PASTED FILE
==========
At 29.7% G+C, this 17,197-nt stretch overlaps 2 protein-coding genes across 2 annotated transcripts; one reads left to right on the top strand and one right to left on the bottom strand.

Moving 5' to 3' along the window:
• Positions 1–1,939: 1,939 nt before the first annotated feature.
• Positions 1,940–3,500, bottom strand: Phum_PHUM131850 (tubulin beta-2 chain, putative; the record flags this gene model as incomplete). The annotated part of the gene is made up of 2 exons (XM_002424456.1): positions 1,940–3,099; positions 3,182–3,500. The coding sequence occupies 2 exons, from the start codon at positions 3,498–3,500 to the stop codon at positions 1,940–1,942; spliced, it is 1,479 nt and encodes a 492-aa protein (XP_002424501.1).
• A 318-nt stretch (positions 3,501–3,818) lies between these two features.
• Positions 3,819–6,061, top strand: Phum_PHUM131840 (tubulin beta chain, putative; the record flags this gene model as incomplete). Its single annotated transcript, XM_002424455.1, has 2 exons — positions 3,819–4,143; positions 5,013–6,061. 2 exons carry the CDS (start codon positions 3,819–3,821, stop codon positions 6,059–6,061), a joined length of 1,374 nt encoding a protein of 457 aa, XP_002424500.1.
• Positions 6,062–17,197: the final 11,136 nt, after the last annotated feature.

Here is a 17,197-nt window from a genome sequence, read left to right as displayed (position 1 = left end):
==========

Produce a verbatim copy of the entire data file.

At 29.7% G+C, this 17,197-nt stretch overlaps 2 protein-coding genes across 2 annotated transcripts; one reads left to right on the top strand and one right to left on the bottom strand.

Moving 5' to 3' along the window:
• Positions 1–1,939: 1,939 nt before the first annotated feature.
• Positions 1,940–3,500, bottom strand: Phum_PHUM131850 (tubulin beta-2 chain, putative; the record flags this gene model as incomplete). The annotated part of the gene is made up of 2 exons (XM_002424456.1): positions 1,940–3,099; positions 3,182–3,500. The coding sequence occupies 2 exons, from the start codon at positions 3,498–3,500 to the stop codon at positions 1,940–1,942; spliced, it is 1,479 nt and encodes a 492-aa protein (XP_002424501.1).
• A 318-nt stretch (positions 3,501–3,818) lies between these two features.
• Positions 3,819–6,061, top strand: Phum_PHUM131840 (tubulin beta chain, putative; the record flags this gene model as incomplete). Its single annotated transcript, XM_002424455.1, has 2 exons — positions 3,819–4,143; positions 5,013–6,061. 2 exons carry the CDS (start codon positions 3,819–3,821, stop codon positions 6,059–6,061), a joined length of 1,374 nt encoding a protein of 457 aa, XP_002424500.1.
• Positions 6,062–17,197: the final 11,136 nt, after the last annotated feature.

Here is a 17,197-nt window from a genome sequence, read left to right as displayed (position 1 = left end):